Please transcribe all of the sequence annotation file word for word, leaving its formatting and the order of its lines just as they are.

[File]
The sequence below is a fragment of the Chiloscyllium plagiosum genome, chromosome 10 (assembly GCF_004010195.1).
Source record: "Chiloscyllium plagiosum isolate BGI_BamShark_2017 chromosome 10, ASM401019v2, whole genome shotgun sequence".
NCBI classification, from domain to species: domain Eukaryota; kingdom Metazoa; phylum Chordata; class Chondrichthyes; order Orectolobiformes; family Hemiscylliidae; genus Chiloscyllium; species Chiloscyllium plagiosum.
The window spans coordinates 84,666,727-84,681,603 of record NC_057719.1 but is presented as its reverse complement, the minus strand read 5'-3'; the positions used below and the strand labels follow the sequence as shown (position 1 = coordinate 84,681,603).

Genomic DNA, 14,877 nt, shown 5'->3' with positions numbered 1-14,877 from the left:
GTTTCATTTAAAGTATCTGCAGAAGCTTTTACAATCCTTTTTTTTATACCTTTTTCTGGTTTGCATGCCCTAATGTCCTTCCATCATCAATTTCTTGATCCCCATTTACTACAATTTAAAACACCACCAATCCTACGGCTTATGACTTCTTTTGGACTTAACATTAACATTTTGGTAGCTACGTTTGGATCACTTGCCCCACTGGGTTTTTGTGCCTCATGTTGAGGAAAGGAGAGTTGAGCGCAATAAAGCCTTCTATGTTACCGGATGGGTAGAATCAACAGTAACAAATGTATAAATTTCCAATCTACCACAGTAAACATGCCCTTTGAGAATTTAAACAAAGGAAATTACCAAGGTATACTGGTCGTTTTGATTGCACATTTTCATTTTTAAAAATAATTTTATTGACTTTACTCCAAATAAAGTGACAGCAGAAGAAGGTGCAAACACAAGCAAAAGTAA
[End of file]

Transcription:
The sequence below is a fragment of the Chiloscyllium plagiosum genome, chromosome 10 (assembly GCF_004010195.1).
Source record: "Chiloscyllium plagiosum isolate BGI_BamShark_2017 chromosome 10, ASM401019v2, whole genome shotgun sequence".
NCBI classification, from domain to species: domain Eukaryota; kingdom Metazoa; phylum Chordata; class Chondrichthyes; order Orectolobiformes; family Hemiscylliidae; genus Chiloscyllium; species Chiloscyllium plagiosum.
The window spans coordinates 84,666,727-84,681,603 of record NC_057719.1 but is presented as its reverse complement, the minus strand read 5'-3'; the positions used below and the strand labels follow the sequence as shown (position 1 = coordinate 84,681,603).

Genomic DNA, 14,877 nt, shown 5'->3' with positions numbered 1-14,877 from the left:
GTTTCATTTAAAGTATCTGCAGAAGCTTTTACAATCCTTTTTTTTATACCTTTTTCTGGTTTGCATGCCCTAATGTCCTTCCATCATCAATTTCTTGATCCCCATTTACTACAATTTAAAACACCACCAATCCTACGGCTTATGACTTCTTTTGGACTTAACATTAACATTTTGGTAGCTACGTTTGGATCACTTGCCCCACTGGGTTTTTGTGCCTCATGTTGAGGAAAGGAGAGTTGAGCGCAATAAAGCCTTCTATGTTACCGGATGGGTAGAATCAACAGTAACAAATGTATAAATTTCCAATCTACCACAGTAAACATGCCCTTTGAGAATTTAAACAAAGGAAATTACCAAGGTATACTGGTCGTTTTGATTGCACATTTTCATTTTTAAAAATAATTTTATTGACTTTACTCCAAATAAAGTGACAGCAGAAGAAGGTGCAAACACAAGCAAAAGTAA